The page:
How to Make a Stencil
It's fun to make a stencil from a picture you love and have the ability to reproduce it again and again. It's easy too!
So, you found a picture that you want to make into a stencil. Maybe it's a favorite from a magazine or an old card someone special gave you or maybe even a logo design.
Well, the best way to make a stencil from a picture depends on the image your've chosen. So, let's explore a couple of options.
Depending on the detail in your picture and the amount of work you are willing to put into it, you'll need to decide if you want to make a Single Overlay Stencil or a Multiple Overlay Stencil. (For more information about these two options go to this article on Stencil Patterns to help you decide which one best suits your needs.)
How much detail is in the image and how much detail do you want to keep for your stencil? Try and visualize your image as if it were broken down into layers – maybe by colors or maybe by shadows versus light areas. Of course, the fewer the details the better the image for creating a stencil. At least, when you are just starting out.
Conjure up an image in your mind of how you want your painted stencil to look and ask yourself some questions. Is your image simple enough with little detail that a common stencil pattern having breaks and lines between painted sections satisfy you? Can you get by with just a couple of different colors?
Look at this single layer frog stencil. Can you break down your picture to make a stencil that looks like this? Are there distinct parts or sections that can be isolated to make them stand out?
Remember that for a single layer stencil you must have enough bridges (that's the white lines between the painted parts which actually make up the stencil) to hold the stencil together. So, design your bridges to be the defining breaks between the painted parts (called islands on your stencil). This will add clarity to your painted image and strength to your stencil.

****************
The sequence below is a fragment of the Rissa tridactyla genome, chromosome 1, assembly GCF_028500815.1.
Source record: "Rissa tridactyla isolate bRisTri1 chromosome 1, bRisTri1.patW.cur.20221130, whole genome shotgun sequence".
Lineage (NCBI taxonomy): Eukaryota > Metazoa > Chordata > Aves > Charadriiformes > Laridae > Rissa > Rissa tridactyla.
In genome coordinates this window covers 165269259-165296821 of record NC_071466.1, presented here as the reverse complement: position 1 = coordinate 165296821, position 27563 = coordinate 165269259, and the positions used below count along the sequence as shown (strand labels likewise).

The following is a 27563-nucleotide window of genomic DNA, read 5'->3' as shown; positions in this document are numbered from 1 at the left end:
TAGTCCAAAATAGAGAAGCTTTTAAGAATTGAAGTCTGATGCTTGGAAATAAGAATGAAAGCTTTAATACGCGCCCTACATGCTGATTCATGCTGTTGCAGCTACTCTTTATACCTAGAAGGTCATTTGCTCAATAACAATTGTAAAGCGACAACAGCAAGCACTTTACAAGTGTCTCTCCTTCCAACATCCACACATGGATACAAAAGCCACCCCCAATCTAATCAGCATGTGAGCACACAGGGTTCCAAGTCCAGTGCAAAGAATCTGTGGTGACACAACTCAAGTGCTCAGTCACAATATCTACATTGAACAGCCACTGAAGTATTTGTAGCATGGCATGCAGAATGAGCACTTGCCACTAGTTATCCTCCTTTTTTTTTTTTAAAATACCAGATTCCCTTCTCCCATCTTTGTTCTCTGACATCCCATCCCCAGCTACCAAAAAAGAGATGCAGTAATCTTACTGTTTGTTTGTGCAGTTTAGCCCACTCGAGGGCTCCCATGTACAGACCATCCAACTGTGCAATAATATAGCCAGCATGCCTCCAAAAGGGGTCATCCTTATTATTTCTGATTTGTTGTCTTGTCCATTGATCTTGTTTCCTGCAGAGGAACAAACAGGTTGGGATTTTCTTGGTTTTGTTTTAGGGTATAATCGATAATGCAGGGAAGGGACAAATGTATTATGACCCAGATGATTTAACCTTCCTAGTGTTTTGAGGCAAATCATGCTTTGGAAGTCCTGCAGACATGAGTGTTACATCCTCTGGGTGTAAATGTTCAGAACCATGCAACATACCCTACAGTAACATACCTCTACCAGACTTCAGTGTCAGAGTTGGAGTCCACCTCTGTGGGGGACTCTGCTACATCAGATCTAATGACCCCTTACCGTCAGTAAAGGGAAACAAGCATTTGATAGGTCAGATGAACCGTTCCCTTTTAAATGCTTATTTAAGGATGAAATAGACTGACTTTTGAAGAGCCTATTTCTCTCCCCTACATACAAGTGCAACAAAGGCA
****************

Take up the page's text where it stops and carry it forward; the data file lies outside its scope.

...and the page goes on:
The best images for making stencils have high contrast with few variations. What does that mean? Well, in order to create a stencil you need to break it down into sections and the more color variations and shaded areas the more complex your job.
To create a single overlay stencil (like the frog above), start by tracing the outline of the image with just a single line stroke and lines to separate the parts just like in the picture. Then, using your tracing, start to widen the lines that will separate areas to create the bridges and give your image distinctive features.
I should tell you this, Single Overlay Stencils are less work when it comes to stencil painting but can be a little harder when it comes to designing. Take a good look at both options before deciding and then take another look at your image.
Maybe your image has more detail and requires several different colors? Maybe you want a hand painted look without the white lines between painted parts?
So, you've taken a good look at your image and decided that you want to keep the detail and you really desire the hand painted look. Great! A Multiple Overlay Stencil will get your where you want to be. You'll be making stencils with Multiple Layers which is the next step of learning how to make a stencil.